H.C. McNeile (“Sapper”) in the Great War

Sapper-No_Man's_Land_-_1ed_ed_cover USA

The US edition of the book originally published in 1917

On 2 November 1914 McNeile travelled to France as part of the British Expeditionary Force: he was a regular soldier, who had been in the Royal Engineers since 1907. He saw action at the First and Second Battles of Ypres (where he was gassed) and the Battle of the Somme. In 1916, he was awarded the Military Cross and was mentioned in dispatches. He was promoted to major, and then, in April 1918, he was promoted to acting lieutenant-colonel, and commanded a battalion of the Middlesex Regiment. His battalion fought during the Hundred Days Offensive in the St. Quentin-Cambrai sector in September 1918. On 2 October 1918 he broke his ankle; he was still convalescing at the end of the war. He spent 32 months in France (in a war which had lasted 50 months).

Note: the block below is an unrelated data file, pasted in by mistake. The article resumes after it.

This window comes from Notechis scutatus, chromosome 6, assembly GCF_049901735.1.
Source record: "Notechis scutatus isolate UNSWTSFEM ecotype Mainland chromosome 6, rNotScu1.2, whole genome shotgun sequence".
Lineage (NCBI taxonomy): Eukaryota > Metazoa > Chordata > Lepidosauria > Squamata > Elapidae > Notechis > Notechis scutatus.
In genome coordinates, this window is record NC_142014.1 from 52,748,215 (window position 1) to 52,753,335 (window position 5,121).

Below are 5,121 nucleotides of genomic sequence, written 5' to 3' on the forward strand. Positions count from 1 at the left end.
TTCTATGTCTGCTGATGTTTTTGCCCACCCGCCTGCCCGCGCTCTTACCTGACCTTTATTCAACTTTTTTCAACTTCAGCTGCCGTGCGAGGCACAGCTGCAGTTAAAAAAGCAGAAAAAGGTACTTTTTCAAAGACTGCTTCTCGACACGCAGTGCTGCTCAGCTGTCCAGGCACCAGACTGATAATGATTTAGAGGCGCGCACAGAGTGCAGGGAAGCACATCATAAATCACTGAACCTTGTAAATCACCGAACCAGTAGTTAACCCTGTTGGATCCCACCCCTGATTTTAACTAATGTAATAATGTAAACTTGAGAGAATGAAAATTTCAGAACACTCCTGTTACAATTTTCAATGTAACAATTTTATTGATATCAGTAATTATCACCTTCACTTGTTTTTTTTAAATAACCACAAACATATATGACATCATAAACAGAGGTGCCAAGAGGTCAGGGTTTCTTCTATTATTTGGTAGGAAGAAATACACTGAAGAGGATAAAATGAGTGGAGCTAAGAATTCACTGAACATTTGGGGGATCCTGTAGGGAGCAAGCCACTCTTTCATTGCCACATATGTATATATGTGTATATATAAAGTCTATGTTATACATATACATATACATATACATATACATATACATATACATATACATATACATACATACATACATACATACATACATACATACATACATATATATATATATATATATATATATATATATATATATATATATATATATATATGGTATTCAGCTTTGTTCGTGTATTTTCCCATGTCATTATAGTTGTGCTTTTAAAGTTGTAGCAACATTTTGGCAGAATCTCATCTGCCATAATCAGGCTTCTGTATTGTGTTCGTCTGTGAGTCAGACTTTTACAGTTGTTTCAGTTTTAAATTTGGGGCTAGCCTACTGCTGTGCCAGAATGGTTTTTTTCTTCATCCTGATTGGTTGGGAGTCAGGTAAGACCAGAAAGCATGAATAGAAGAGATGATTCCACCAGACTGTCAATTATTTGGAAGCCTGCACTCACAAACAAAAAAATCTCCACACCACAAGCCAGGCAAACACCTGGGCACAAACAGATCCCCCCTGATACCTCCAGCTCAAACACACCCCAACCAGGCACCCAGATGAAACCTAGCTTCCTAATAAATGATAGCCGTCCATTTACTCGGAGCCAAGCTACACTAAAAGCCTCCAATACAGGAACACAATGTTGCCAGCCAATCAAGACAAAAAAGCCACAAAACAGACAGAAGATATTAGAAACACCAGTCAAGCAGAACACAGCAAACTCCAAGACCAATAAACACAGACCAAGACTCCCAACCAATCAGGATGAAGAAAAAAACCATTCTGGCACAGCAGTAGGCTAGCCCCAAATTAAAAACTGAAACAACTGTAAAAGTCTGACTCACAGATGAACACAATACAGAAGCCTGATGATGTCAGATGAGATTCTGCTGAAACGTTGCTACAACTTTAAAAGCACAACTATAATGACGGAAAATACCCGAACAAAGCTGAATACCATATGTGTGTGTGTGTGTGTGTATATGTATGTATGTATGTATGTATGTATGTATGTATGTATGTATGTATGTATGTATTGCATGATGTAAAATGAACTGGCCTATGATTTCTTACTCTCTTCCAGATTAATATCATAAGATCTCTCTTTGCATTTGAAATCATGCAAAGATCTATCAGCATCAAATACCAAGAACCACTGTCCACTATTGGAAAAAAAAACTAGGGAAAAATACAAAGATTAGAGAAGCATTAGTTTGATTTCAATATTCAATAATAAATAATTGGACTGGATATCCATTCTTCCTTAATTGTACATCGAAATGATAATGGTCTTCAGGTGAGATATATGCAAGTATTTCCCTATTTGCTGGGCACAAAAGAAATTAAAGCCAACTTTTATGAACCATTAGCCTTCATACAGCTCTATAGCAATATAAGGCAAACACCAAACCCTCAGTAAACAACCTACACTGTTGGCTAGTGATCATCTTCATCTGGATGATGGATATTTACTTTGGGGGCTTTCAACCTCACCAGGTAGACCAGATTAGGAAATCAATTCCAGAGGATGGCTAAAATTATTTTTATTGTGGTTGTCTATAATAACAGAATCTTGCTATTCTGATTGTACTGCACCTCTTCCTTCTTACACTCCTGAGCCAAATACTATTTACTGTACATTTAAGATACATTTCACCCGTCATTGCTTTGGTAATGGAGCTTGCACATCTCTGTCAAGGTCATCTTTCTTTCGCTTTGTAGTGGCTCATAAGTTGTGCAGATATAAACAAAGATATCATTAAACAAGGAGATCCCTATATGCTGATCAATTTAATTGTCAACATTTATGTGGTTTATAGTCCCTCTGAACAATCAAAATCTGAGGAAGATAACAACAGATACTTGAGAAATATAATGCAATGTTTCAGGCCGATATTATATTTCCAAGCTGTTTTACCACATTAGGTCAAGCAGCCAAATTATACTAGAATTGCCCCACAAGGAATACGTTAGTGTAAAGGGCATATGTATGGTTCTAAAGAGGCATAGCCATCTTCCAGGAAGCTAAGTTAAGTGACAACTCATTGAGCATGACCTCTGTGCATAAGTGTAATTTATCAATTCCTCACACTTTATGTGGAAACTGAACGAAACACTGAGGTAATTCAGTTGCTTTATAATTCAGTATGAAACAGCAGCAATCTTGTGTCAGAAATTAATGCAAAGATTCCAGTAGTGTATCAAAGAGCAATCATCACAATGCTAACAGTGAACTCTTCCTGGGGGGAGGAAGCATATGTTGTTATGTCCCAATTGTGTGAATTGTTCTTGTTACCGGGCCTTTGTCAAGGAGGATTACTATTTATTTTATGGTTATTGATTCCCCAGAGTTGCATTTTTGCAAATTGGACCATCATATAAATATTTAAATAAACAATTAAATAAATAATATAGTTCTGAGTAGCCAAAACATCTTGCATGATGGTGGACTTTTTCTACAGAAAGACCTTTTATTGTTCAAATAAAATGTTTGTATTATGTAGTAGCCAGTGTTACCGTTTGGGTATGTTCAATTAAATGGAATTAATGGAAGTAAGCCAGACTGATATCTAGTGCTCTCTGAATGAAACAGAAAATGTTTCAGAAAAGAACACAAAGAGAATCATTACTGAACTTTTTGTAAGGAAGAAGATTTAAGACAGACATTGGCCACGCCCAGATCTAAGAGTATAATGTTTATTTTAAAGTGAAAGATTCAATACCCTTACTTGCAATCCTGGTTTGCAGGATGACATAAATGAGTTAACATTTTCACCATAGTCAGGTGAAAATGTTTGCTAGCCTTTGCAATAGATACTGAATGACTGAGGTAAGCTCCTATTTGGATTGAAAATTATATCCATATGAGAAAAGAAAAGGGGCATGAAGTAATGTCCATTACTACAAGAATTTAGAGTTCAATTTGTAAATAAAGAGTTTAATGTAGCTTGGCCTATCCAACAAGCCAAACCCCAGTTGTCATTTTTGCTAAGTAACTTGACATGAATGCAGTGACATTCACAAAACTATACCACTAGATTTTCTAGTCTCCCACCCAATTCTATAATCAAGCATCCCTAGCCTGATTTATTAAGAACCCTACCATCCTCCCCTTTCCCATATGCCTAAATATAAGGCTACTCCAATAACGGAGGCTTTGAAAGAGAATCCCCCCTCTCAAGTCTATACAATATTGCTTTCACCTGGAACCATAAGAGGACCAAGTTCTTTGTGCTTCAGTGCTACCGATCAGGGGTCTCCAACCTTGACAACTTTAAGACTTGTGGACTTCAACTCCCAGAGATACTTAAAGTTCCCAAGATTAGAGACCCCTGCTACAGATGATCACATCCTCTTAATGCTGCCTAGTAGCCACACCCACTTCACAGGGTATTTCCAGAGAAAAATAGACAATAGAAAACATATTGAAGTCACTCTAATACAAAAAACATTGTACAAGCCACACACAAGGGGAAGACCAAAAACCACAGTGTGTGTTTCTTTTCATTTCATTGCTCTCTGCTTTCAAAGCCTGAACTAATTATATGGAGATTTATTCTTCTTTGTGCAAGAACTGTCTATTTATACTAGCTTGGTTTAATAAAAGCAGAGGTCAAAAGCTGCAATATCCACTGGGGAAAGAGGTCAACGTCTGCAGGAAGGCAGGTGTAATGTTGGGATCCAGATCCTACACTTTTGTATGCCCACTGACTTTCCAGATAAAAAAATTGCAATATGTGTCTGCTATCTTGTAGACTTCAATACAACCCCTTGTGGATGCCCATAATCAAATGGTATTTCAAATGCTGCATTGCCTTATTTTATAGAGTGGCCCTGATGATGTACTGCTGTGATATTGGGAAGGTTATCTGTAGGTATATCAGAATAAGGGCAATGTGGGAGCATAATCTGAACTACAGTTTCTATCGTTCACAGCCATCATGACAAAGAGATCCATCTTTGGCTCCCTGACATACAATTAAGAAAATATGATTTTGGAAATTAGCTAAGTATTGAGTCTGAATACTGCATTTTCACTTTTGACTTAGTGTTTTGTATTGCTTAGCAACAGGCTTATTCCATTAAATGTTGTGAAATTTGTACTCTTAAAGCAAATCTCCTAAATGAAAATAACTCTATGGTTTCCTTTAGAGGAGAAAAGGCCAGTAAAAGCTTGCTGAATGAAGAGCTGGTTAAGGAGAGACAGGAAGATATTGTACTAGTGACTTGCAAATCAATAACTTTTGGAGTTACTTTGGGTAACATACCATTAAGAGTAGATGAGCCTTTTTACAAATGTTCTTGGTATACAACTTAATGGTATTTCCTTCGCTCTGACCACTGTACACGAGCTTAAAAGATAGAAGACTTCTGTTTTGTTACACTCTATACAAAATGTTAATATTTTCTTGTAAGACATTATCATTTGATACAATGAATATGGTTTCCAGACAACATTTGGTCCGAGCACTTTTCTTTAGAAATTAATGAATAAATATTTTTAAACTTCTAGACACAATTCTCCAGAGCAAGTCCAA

Bulldog Drummond started his career as an adventurer because he was bored; McNeile gave the same reason for starting writing. During the War McNeile wrote more than 80 stories about life on the Western Front. His first story, “Reminiscences of Sergeant Michael Cassidy”, was serialised in the Daily Mail from 13 January 1915. Serving officers were not permitted to publish under their own names, so Lord Northcliffe of the Daily Mail gave McNeile the pen name “Sapper”, after the common nickname of the Royal Engineers. Sapper had written enough stories before the end of 1915 to have two collections of them published by Hodder and Stoughton:  The Lieutenant and Others and Sergeant Michael Cassidy, R.E. The books sold extremely well, and by the end of the war he had published three more collections, including No Man’s Land (1917). In 1916 Hodder and Stoughton also published as a book a series of articles that he published in The Times in June 1916, called The Making of an Officer.

 

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